By Dean ~ August 30th, 2011. Filed under: SDR & SCA.
The best thing about working with software defined radio, JTRS in particular, is knowing that our efforts have real world benefits that actually matter. Key among these benefits is supporting an integrated communications infrastructure for the Armed Forces and first responders. That’s why it gives me warm & fuzzy feelings to read about how pleased the U.S. Army is with their new “agile” approach to developing their Tactical Network.
This agility, indeed the fact that this highly interoperable network even functions, is largely due to the years of effort that a host of agencies, companies and teams have put into defining the Software Communications Architecture (SCA) and building the Joint Tactical Radio System on it.
Officials clearly recognize the value of engaging industry engineers at all development stages of these systems. According to Col. John Morrison, director of the Army G-3/5/7 LandWarNet-Battle Command Directorate:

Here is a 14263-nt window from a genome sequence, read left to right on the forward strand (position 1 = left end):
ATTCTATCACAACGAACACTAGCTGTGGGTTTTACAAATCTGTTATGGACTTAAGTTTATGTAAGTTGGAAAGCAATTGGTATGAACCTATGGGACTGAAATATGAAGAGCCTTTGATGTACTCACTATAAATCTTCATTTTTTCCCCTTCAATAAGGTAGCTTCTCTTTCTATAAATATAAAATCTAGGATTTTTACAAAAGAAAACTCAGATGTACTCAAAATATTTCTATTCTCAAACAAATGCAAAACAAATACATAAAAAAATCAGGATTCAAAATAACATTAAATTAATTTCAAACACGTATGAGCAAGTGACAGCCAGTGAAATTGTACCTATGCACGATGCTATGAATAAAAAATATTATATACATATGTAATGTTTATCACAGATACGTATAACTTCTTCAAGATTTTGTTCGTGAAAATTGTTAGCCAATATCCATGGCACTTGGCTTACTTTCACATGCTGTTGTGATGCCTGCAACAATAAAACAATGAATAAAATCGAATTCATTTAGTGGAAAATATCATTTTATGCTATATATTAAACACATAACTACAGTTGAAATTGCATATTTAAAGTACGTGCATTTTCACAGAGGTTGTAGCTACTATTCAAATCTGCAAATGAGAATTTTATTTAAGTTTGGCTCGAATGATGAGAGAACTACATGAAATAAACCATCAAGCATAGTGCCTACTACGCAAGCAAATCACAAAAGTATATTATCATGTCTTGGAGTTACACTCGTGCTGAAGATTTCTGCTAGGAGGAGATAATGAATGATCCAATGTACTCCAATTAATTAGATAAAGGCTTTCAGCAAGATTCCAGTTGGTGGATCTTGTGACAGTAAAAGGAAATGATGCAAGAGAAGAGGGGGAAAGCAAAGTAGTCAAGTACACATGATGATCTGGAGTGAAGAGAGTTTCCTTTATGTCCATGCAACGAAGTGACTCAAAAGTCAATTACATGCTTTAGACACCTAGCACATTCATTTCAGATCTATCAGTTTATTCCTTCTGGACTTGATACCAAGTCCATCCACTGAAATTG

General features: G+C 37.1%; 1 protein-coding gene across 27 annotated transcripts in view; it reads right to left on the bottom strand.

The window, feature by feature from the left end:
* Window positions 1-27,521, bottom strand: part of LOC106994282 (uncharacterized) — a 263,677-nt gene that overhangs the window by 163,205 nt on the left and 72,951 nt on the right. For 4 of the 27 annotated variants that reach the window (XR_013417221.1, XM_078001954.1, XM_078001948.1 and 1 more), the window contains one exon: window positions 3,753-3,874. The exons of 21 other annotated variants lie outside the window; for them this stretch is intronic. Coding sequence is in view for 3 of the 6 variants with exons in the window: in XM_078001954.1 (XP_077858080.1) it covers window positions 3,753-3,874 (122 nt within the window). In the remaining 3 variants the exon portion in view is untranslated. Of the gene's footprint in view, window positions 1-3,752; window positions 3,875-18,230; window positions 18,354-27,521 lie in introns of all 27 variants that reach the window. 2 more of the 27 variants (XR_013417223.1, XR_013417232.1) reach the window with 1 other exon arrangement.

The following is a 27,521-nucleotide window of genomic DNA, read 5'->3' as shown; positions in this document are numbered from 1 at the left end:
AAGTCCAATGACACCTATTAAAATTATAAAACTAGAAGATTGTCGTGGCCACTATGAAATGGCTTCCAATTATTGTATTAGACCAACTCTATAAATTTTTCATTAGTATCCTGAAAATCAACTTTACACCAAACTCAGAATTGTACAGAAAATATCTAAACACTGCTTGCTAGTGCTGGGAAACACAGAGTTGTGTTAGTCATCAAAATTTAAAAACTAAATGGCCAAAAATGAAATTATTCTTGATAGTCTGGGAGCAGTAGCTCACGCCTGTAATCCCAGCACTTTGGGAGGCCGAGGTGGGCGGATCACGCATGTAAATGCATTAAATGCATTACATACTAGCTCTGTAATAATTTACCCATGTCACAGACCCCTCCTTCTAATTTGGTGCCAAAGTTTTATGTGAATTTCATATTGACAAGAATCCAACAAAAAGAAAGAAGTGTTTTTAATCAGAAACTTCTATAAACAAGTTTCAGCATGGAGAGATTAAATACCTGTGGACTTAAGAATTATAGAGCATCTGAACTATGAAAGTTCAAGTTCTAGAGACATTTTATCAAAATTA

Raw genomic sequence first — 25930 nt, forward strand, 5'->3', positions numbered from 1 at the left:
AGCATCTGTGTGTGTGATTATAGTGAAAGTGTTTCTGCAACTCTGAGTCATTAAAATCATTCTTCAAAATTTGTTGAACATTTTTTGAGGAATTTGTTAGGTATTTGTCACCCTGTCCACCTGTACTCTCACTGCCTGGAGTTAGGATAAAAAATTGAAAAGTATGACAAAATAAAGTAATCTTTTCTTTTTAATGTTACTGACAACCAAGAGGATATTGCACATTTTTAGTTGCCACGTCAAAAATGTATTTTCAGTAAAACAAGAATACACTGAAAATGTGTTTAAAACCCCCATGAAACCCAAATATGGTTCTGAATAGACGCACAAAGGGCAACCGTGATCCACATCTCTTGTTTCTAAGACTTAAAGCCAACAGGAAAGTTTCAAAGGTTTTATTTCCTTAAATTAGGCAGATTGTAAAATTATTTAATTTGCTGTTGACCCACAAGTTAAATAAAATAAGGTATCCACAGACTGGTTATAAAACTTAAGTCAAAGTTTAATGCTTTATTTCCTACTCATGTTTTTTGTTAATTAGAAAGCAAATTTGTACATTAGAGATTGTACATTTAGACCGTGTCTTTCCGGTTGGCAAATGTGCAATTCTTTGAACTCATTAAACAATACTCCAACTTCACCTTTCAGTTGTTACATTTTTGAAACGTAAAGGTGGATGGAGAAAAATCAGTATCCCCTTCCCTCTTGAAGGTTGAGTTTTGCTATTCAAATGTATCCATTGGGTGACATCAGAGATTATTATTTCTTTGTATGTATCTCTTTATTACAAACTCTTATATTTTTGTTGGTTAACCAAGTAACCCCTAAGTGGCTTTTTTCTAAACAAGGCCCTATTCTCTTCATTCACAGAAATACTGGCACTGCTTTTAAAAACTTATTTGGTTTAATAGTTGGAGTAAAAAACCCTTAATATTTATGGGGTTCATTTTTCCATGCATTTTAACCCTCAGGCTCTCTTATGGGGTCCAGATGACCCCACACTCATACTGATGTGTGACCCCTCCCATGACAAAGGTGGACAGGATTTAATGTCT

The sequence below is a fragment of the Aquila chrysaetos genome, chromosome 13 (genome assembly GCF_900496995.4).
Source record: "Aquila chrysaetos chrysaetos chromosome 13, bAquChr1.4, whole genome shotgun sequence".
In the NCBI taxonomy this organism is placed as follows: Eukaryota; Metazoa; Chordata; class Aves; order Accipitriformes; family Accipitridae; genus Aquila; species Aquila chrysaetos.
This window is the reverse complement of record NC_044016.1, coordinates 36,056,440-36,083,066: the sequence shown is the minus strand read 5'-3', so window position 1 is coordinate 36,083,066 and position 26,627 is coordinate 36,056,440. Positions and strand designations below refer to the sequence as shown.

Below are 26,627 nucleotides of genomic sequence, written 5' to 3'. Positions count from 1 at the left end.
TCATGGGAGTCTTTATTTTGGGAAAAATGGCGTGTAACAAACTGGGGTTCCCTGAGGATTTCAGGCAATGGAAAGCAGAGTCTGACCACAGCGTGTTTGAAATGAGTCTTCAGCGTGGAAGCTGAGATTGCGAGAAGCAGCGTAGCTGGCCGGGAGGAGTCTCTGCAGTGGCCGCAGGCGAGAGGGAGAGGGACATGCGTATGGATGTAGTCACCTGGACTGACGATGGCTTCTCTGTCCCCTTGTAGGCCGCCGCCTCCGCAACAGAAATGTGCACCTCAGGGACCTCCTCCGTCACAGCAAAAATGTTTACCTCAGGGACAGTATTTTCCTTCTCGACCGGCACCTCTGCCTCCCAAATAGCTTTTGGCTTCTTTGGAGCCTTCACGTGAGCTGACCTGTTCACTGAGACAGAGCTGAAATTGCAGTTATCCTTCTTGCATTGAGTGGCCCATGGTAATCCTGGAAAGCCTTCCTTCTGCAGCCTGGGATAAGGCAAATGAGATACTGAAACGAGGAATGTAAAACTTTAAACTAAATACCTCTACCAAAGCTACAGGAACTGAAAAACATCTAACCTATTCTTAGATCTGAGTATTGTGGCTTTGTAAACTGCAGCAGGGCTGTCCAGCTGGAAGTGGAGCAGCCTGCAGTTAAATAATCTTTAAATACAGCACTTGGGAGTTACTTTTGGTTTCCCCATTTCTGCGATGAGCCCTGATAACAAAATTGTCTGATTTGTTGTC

… industry will be “absolutely critical” as the Army moves forward with the agile process, the quick-reaction acquisition methodology to address capability gaps and insert new technologies into the overall network.
This partnership between the the Department of Defense and industry is accelerating the development and deployment of these incredibly complex systems:
The network architecture includes terrestrial satellite systems, vehicle-mounted networking radios that pass data as well as voice communications, an aerial tier of radios attached to Unmanned Aerial Systems, or UAS, and a commercial 3G network to evaluate smartphones. In October [Network Integrated Evaluation 12.1], networking capabilities will be operating within a variety of relevant operational scenarios, including close air support with UAS, medical evacuation helicopters, and convoy operations, officials said.
If you’re still reading my posts, I probably don’t need to remind you that Performance Engineering with rich executable models is a critical discipline in eliminating the cacophony of these disparate communication nodes and making sure that they work as promised when deployed to the battlefield.